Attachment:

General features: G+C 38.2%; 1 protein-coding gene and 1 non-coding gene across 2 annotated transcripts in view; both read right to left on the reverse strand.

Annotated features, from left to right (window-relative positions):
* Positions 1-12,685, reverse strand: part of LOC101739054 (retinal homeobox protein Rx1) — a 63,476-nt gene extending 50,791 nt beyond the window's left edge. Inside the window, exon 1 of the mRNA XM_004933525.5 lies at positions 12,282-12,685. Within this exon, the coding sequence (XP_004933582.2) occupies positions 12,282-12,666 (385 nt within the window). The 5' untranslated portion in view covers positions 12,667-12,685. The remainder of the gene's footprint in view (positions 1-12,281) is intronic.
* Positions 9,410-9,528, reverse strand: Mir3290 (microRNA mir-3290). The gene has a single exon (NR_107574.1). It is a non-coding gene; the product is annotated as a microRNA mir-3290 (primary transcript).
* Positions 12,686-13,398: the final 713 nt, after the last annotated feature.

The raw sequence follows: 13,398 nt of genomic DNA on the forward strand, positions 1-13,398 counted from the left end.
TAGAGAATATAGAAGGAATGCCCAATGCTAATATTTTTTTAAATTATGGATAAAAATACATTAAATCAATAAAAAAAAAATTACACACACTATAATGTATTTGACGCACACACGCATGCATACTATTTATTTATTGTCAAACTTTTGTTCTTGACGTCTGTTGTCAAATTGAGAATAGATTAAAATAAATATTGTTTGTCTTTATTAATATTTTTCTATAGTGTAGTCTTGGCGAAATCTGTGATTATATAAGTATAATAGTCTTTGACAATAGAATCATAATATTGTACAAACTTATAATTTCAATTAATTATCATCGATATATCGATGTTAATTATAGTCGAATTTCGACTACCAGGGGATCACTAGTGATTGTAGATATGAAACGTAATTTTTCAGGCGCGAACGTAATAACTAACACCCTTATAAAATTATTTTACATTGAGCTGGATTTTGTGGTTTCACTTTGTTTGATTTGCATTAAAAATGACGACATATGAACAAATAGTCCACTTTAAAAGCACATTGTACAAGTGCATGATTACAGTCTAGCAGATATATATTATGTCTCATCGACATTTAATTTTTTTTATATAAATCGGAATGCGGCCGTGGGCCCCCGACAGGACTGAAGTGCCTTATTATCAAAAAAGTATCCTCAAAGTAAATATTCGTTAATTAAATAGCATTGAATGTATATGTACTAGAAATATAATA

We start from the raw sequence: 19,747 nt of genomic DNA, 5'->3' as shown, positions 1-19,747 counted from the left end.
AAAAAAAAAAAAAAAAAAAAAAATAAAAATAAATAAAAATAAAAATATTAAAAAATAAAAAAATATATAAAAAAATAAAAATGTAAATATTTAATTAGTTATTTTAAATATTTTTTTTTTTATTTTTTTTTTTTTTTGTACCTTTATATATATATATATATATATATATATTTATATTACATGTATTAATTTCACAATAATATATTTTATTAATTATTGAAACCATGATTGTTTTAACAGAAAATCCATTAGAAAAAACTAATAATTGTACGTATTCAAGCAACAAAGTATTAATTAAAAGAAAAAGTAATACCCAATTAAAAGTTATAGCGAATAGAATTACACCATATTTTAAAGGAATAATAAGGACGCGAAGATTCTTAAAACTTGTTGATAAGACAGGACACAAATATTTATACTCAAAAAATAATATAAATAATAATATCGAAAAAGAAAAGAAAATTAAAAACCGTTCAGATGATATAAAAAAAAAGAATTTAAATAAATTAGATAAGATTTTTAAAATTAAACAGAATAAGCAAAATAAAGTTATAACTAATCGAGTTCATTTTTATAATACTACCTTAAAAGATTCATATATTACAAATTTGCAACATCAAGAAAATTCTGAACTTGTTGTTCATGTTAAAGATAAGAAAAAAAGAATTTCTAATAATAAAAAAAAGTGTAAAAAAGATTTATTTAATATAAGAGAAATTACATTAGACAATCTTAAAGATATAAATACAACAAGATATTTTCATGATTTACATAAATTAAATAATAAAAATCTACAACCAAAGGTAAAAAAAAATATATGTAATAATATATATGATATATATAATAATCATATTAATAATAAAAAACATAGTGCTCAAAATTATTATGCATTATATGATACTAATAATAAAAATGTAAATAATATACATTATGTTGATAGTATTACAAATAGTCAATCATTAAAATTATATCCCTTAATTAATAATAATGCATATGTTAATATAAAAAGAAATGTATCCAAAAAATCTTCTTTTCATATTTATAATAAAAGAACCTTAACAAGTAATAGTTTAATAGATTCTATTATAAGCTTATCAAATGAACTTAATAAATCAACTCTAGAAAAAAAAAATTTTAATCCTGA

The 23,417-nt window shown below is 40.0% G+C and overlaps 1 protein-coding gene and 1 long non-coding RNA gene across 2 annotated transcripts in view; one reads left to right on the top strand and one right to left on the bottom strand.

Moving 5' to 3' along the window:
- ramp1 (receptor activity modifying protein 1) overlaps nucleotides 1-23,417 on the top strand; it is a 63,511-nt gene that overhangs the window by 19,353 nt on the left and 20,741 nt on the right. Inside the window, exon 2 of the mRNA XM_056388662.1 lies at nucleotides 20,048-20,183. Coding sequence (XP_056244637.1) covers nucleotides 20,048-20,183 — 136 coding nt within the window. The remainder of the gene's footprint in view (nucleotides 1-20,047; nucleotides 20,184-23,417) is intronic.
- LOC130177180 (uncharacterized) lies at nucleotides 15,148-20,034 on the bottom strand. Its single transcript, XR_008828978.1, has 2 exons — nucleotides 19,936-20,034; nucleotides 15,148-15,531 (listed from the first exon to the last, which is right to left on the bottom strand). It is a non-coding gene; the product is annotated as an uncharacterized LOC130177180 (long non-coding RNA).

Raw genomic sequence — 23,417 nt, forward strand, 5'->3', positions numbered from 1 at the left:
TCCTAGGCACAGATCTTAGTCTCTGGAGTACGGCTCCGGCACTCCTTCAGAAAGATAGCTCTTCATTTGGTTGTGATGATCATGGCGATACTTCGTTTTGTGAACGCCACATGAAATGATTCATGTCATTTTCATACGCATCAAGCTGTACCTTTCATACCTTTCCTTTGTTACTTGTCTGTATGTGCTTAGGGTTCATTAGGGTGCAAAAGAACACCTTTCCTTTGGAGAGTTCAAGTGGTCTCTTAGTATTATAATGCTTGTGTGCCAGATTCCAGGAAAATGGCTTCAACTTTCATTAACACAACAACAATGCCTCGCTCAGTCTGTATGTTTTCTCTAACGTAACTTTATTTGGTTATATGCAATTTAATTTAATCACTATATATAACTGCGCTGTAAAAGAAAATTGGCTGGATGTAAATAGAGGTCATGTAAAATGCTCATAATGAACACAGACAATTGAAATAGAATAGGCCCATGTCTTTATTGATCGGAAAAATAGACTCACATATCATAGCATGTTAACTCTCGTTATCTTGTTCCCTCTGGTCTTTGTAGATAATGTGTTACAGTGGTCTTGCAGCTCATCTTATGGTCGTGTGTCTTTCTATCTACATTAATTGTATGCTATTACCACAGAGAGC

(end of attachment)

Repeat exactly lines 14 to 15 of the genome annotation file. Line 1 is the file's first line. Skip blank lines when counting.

Raw genomic sequence — 23,417 nt, forward strand, 5'->3', positions numbered from 1 at the left:
TCCTAGGCACAGATCTTAGTCTCTGGAGTACGGCTCCGGCACTCCTTCAGAAAGATAGCTCTTCATTTGGTTGTGATGATCATGGCGATACTTCGTTTTGTGAACGCCACATGAAATGATTCATGTCATTTTCATACGCATCAAGCTGTACCTTTCATACCTTTCCTTTGTTACTTGTCTGTATGTGCTTAGGGTTCATTAGGGTGCAAAAGAACACCTTTCCTTTGGAGAGTTCAAGTGGTCTCTTAGTATTATAATGCTTGTGTGCCAGATTCCAGGAAAATGGCTTCAACTTTCATTAACACAACAACAATGCCTCGCTCAGTCTGTATGTTTTCTCTAACGTAACTTTATTTGGTTATATGCAATTTAATTTAATCACTATATATAACTGCGCTGTAAAAGAAAATTGGCTGGATGTAAATAGAGGTCATGTAAAATGCTCATAATGAACACAGACAATTGAAATAGAATAGGCCCATGTCTTTATTGATCGGAAAAATAGACTCACATATCATAGCATGTTAACTCTCGTTATCTTGTTCCCTCTGGTCTTTGTAGATAATGTGTTACAGTGGTCTTGCAGCTCATCTTATGGTCGTGTGTCTTTCTATCTACATTAATTGTATGCTATTACCACAGAGAGC